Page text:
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06 November 2021

Enum.slide/3 is coming in Elixir 1.13

Earlier this week, José Valim merged my first PR to the Elixir standard library. (Woohoo!) I figured it was worth creating a blog post to explain what a “slide” is, and why it might be valuable.

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12 September 2021

Architecting GenServers for Testability in Elixir

[Post-publication update: This post turned into a conference talk at ElixirConf 2021, embedded here for posterity.]

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03 March 2021

Iterating Over a Generic Sequence in Swift

Here’s a goofy bit of generic programming I do all the time in Swift—ironically, it’s one thing C++ makes easier than Swift!

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19 January 2021

A look inside X-Plane’s massive multiplayer server

This morning I published a blog post on the X-Plane Developer blog titled “Have You Heard the Good News About Elixir?.” It’s a look at the requirements and goals that drove me to choose Elixir for X-Plane’s massive multiplayer game server, with a look at both the pros and cons of that choice.

This post (and the feature itself!) was a long time in coming. It’s cool to be able to talk about it publicly.

On a related note, we open-sourced the Elixir implementation of the networking protocol we use for MMO. The README there gives a pretty good overview of the architecture of our MMO server—long story short, we go to great lengths to minimize shared state.

This won’t be of use to many people, but I do hope it’s useful to the next poor soul who needs to build a server around RakNet. ☺️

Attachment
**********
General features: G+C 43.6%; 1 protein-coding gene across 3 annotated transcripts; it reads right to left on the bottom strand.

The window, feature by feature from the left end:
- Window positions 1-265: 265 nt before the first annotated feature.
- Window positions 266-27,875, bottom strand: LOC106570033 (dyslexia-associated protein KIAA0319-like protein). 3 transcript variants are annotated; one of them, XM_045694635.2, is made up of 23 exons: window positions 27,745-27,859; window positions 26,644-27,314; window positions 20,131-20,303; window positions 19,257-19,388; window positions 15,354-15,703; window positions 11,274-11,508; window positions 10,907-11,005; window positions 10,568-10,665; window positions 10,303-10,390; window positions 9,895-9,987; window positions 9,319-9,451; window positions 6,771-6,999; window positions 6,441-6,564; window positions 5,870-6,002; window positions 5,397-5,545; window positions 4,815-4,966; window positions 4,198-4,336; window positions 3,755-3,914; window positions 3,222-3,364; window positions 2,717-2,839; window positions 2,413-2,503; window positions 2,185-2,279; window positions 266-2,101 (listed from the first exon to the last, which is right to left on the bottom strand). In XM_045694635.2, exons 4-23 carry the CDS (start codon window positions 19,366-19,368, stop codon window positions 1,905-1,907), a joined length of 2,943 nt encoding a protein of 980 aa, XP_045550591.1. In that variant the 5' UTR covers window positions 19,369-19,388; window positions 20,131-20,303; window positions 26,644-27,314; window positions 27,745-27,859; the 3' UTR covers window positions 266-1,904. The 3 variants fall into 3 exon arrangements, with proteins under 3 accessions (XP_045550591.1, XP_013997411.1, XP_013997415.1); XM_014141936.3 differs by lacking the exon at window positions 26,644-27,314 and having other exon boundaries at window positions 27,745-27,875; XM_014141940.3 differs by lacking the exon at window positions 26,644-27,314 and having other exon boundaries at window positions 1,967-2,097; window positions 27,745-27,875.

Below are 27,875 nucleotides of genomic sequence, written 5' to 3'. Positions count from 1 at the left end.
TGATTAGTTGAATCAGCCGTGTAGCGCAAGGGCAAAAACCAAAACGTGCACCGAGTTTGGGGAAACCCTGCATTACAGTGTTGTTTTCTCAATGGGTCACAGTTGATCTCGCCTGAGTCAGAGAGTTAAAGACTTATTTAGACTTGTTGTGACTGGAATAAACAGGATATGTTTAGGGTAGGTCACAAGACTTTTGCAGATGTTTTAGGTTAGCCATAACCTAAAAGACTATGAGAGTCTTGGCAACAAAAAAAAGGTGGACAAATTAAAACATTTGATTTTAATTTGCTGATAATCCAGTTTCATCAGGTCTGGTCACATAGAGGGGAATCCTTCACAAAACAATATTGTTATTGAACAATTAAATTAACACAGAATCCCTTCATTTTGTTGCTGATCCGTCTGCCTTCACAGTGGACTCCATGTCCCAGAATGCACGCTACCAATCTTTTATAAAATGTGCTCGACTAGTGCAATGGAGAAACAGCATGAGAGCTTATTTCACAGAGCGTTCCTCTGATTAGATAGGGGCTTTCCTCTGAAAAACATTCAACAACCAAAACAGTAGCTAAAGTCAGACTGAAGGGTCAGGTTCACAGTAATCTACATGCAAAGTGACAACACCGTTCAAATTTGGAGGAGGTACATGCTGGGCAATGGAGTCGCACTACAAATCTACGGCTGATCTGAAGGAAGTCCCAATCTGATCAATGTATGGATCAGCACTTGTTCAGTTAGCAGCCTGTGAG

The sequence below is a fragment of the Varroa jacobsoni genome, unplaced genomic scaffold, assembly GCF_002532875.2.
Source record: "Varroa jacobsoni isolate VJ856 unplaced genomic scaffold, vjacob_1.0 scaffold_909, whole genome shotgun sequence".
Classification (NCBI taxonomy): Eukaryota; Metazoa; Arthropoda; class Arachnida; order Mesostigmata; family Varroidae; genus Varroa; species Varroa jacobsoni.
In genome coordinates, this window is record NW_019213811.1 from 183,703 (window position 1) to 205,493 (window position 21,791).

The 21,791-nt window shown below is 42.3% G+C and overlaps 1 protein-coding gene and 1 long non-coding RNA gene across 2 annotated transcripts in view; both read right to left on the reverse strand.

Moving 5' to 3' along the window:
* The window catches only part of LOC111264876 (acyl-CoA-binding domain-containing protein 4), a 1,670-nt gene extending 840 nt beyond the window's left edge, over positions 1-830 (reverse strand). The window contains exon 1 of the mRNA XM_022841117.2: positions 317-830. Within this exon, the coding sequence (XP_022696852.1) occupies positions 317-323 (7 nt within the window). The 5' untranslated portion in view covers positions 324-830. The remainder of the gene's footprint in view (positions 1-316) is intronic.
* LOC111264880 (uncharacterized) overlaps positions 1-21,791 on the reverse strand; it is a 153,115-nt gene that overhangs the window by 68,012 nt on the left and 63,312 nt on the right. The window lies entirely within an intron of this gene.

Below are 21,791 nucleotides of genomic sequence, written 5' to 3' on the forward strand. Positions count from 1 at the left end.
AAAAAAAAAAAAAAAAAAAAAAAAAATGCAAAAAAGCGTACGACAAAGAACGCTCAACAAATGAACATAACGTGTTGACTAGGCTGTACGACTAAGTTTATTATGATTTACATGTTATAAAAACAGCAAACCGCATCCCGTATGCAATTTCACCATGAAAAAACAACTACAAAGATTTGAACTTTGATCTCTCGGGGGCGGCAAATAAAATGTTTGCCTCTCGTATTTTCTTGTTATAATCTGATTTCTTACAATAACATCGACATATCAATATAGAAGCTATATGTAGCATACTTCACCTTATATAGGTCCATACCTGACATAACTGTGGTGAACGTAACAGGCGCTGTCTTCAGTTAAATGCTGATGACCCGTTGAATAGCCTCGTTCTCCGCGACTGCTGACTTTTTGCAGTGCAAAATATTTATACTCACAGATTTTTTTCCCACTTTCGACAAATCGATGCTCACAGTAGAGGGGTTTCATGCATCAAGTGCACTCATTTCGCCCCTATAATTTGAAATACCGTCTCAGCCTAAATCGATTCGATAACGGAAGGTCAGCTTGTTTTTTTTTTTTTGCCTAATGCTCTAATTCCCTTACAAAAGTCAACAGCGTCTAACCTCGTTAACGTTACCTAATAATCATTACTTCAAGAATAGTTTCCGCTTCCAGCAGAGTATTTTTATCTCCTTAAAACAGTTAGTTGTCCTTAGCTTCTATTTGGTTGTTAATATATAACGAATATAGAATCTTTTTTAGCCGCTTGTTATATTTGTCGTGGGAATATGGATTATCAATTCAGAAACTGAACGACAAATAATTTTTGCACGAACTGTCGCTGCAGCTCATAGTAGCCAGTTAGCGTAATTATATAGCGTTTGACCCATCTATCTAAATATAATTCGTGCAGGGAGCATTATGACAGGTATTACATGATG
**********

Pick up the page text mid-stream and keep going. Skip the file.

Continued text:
13 December 2020

Missing SwiftUI Preview Window in Xcode

This is no doubt obvious if you’ve dutifully watched all the WWDC sessions on SwiftUI, but if you’re like me and just diving in and hacking the hell out of it, you might be baffled that the much-renowned preview pane isn’t showing up when you create your SwiftUI View.

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13 December 2020

Creating a SwiftUI Window in an Objective-C AppKit App

I’ve been “rehabbing” a legacy Objective-C app (the Unbound photo browser), trying to make up for a couple years of neglect, and I wanted to start building new views in SwiftUI. There are a lot of good tutorials online for hosting SwiftUI views in UIKit apps (either iOS/iPadOs or macOS + Catalyst), but not much on how to do this for Mac and AppKit… and especially not when you’re still mostly Obj-C!

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20 August 2020

Warning: std::numeric_limits::min() > 0

Here’s a baffling design choice (which I’m reliably informed C++ inherited from older C limits.h).

std::numeric_limits<int>::min() is roughly -2 billion (assuming 32 bit ints, etc.).

But std::numeric_limits<float>::min() is smallest positive floating point value… something like +0.00000000000000000000000000000000000001.

CppReference warns this is the case for all floating point types with denormalization (thus it applies to double and long double as well on vaguely x86-like platforms).

What you’re probably looking for (the actual opposite of std::numeric_limits<float>::max()) is std::numeric_limits::lowest().

20 August 2020

Default Capacity & Growth Rate of C++ std::vector

If you’re creating a lot of small vectors in C++, you should probably consider using a small-size optimized vector instead. But, if you can’t do that for some reason, you might wonder if there is any win to be had by reserve()ing a small size in advance.

Continue reading…